I really enjoyed this documentary. It explores the beliefs in faery in Scotland amongst other places. There are many faery places around Inverness and it feels very special to visit them. Fairy Glen seems to me one of the most enchanted faery spots around here:
Although with faery, as with UFOs and many other strangeness, you are supposed to never see them if you search for them, I think that a little evocation and some brownies could go a long way to help. Anyone fancy walk in the glen in search of faery? Bring small coins to put in the tree!!!
It was a lovely Summer evening. We strolled along the Caledonian Canal in a bright sunshine and arrived at the Witches Coffin Pool. Cool refreshing breeze from the waters of the firth was filling the air with smell of the sea. We observed birds walking in the mud flats exposed by low tide. Few herons flew pass as we walked the narrow path between two ponds. Blooming honeysuckles and wild roses filled the air with intoxicating scent. Whizzing calls of a Greenfinch reached our ears and we watched a duck with few ducklings foraging by the reed beds. We walked further to the Silver Pool where we noticed a flock of elusive birds perched on a tree. We finished our stroll by watching heron catching fishes before we retraced our steps back to the canal.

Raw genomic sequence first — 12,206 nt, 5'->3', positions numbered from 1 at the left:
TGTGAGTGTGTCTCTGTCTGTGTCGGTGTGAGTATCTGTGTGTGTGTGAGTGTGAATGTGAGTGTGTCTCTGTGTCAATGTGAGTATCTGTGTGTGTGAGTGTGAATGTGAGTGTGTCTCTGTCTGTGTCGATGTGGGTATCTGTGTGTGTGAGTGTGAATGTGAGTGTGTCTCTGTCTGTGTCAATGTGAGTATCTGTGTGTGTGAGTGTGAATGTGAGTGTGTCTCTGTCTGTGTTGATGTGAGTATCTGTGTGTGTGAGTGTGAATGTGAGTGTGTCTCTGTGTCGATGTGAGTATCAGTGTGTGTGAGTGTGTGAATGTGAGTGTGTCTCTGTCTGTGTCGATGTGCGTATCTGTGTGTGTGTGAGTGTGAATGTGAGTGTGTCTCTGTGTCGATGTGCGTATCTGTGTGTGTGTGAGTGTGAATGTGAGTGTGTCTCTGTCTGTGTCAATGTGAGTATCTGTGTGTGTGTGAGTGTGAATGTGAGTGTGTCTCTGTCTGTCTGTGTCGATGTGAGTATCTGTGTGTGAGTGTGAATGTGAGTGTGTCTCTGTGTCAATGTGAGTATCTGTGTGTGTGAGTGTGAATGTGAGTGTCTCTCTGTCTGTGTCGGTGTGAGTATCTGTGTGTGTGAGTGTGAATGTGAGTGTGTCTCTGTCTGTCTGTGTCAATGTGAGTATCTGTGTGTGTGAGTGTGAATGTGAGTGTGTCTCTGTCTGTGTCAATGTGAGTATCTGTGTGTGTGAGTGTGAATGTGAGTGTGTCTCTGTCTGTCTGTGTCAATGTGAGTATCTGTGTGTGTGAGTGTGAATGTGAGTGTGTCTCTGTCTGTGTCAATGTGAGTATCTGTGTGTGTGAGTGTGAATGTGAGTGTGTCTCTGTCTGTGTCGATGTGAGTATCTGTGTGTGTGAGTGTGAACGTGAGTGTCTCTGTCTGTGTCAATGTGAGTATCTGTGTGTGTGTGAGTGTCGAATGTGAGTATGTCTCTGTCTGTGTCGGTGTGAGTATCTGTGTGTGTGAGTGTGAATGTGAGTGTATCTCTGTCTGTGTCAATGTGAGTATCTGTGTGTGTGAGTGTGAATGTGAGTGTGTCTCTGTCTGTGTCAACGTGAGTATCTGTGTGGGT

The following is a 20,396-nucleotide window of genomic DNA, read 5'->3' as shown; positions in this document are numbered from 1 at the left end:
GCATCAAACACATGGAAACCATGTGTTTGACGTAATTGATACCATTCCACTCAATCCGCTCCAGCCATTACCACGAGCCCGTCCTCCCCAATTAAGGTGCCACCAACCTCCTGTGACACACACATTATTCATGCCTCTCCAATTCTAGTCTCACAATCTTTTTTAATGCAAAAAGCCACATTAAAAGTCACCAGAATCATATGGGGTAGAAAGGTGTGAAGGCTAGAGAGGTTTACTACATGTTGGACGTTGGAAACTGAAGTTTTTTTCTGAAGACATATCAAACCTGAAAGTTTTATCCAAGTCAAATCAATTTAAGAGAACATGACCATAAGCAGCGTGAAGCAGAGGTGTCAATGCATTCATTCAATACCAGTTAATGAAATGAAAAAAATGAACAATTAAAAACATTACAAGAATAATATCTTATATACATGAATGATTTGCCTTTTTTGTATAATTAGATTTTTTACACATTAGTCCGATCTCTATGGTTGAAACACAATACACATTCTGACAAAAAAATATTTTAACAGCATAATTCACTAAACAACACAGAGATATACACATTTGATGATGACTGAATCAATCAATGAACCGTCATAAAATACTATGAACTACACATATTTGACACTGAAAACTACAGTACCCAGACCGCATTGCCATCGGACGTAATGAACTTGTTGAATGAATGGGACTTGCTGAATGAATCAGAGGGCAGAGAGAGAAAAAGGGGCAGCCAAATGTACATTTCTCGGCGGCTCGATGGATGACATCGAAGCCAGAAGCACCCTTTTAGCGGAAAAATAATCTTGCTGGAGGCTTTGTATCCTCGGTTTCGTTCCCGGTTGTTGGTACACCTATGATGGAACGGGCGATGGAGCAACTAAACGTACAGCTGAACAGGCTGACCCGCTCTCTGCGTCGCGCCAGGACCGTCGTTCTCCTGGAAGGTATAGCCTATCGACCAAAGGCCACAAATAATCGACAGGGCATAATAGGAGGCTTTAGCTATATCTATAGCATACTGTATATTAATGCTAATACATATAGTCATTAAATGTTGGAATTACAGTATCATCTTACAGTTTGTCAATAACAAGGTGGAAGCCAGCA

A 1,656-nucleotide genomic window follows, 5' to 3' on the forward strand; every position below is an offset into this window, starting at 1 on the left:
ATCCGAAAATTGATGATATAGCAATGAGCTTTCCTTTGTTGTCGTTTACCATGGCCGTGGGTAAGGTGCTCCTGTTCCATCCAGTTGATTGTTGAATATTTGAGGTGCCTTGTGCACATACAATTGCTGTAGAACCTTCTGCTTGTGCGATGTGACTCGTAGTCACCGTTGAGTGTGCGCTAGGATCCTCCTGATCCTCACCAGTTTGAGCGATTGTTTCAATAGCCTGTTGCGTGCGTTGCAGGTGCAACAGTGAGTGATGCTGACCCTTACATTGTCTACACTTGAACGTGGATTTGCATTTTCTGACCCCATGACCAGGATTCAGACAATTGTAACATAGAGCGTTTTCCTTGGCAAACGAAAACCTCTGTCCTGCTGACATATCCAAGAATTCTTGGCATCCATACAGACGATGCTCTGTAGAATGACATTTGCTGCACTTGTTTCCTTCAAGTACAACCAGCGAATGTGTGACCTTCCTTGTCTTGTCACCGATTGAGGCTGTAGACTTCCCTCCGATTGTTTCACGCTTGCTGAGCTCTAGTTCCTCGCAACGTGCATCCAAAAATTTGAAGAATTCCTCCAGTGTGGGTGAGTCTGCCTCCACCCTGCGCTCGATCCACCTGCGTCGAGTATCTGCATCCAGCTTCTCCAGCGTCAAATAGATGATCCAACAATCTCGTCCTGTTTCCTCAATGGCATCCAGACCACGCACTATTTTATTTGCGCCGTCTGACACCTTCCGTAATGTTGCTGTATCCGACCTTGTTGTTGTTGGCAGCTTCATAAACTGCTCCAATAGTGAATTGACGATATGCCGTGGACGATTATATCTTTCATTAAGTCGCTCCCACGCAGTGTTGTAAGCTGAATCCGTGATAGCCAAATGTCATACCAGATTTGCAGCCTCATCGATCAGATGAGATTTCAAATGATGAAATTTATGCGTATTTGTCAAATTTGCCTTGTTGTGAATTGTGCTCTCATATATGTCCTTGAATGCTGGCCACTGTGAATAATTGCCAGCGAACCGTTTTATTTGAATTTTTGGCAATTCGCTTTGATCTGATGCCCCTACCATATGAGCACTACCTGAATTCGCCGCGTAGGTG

The walk was very relaxing and pleasant. We will definitely repeat it some other time! Meanwhile we’re hoping that the weather will hold for our Saturday picnic in Culloden.
We planned to start our camping weekend on Friday evening but we resigned because of a very heavy rain. Instead we stayed at home and watched Wild At Heart by David Lynch, followed by Witches of Eastwick. We took a bus to Fort Augustus early in the morning. The weather was nice and the top of the hills were covered in snow. After arriving we set up our tent and as soon as we finished it began raining. We had a stroll to Fort Augustus where we stopped for a lovely lunch. The little café by River Oich was serving delicious carrot and coriander soup. After the meal it was still raining so we stocked up on playing cards, fleece blankets, book of Scottish Myths and Legends and we snug up in our tent for the rest of the afternoon.
In the evening we arranged an Open Circle meeting in Poachers pub. A jolly group of bikers was playing heavy metal and rock songs from the jukebox as three of us enjoyed a few pints and a friendly chat in the beer garden. It was a very nice evening. We talked a little about everything ranging from spirituality, magick, occult and religious institutions to music and answer machine messages.
Sunday morning welcomed us with a wonderful dawn chorus and dry, windy weather. After breakfast we set out for a walk towards Corrieyairack Pass. It was hot enough to walk in a t-shirt and the air was filled with the smell of wild garlic growing everywhere on the side of the road. Sheep and Lambs were coming towards us and bleated loudly as we walked passed their pastures.